I've just read that one in five American pre-schoolers is obese. That comes as no surprise since
their parents are mostly sedentary and allow the little darlings to vegetate in front of computer screens and stuff their mouths full of fast food and soft drinks.
I actually experience a small part of the obesity epidemic in my everyday commute.
Each day, after my chronically-late 7:28 am NJ Transit train has lurched its way into Penn Station, I fight my way through the hordes of fellow commuters towards the Seventh Avenue exit ramps. And, that's where I witness the Penn Station Shuffle.
As I approach the stairs and escalator, I always make a beeline to the left, because there's always an enormous line on the right. That's where the escalator is. And, that's where sedentary, lazy commuters patiently wait in line to board an escalator that covers the equivalent of perhaps 50 small steps. I always shake my head in bewilderment, wondering why so many obviously harried and frazzled commuters are nonetheless more than willing to wait on long lines just to avoid a little exercise.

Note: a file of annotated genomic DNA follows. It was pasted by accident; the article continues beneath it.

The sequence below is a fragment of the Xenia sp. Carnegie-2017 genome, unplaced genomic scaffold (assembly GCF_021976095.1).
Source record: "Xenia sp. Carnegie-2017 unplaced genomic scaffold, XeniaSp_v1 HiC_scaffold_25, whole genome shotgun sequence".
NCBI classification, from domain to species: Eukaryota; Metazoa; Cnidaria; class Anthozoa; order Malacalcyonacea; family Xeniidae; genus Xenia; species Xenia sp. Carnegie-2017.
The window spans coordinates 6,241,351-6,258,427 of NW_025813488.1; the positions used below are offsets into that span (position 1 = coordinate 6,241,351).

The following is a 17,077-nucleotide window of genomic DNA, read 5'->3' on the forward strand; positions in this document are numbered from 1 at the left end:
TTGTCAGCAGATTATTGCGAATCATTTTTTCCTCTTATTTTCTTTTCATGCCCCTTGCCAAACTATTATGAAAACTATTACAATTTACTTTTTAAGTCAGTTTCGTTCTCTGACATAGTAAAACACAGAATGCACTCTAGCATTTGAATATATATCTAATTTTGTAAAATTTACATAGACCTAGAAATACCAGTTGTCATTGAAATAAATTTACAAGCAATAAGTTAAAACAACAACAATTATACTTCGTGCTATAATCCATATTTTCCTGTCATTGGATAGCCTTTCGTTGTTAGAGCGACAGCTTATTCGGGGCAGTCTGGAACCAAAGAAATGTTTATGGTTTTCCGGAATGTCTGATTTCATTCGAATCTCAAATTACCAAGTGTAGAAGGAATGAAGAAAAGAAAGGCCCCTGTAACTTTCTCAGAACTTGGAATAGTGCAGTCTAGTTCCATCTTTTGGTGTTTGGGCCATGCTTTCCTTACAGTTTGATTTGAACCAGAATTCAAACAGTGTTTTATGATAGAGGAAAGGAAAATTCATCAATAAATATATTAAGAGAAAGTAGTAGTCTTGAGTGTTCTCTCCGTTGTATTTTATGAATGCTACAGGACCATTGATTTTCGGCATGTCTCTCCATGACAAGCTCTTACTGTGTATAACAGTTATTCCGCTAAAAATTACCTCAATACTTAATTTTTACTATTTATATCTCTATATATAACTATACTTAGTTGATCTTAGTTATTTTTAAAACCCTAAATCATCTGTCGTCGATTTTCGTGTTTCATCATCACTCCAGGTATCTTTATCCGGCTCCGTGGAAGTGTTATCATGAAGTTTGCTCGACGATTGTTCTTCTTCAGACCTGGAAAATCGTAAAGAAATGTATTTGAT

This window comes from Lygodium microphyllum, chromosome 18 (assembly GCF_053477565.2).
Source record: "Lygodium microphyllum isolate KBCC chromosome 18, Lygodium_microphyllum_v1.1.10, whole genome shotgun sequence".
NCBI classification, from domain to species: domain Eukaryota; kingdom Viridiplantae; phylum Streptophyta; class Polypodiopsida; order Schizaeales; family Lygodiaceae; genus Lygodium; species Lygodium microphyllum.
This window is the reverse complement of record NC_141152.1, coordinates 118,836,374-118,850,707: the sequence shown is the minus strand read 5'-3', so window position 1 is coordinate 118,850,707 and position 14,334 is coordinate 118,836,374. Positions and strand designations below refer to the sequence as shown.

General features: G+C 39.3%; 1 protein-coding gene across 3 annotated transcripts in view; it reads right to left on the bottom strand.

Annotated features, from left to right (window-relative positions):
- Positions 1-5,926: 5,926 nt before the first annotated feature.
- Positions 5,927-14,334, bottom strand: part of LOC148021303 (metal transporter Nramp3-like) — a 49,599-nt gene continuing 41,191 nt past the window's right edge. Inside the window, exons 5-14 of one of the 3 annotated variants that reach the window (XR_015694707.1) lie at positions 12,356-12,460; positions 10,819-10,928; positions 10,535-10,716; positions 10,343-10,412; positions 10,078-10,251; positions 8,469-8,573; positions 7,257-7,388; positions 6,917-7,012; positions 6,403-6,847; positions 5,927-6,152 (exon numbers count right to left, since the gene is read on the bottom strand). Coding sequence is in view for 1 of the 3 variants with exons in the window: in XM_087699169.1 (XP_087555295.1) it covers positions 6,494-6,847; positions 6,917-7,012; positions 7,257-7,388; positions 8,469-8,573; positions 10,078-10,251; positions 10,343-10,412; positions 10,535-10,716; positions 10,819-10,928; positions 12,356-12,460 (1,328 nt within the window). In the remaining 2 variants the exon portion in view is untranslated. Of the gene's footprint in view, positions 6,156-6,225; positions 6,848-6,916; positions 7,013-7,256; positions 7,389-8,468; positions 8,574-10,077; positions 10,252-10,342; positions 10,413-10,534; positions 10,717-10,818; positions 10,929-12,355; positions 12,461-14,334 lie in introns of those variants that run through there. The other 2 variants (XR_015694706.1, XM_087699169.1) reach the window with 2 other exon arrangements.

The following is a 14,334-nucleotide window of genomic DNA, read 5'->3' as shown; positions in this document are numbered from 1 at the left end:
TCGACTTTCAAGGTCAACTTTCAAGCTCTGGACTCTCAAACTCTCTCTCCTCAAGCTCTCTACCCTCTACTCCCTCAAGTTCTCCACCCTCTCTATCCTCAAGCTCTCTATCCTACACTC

Having just toured Scotland and listened to news reports, read newspapers and spoken to countless locals, I can tell you our country's image and reputation is at an all-time low. It's not just the senseless carnage in Iraq or the global credit crunch that many see as being our fault. It's also our self image. Many Scots see Americans as lazy, spoiled and obese. And they like to kid about our nationwide obesity problem.
Obesity isn't a laughing matter, especially when it's becoming an albatross for future generations. But, what hope do our kids have when their role models continue to inhale Big Macs, wash them down with calorie-rich colas and wait on line to do the Penn Station Shuffle?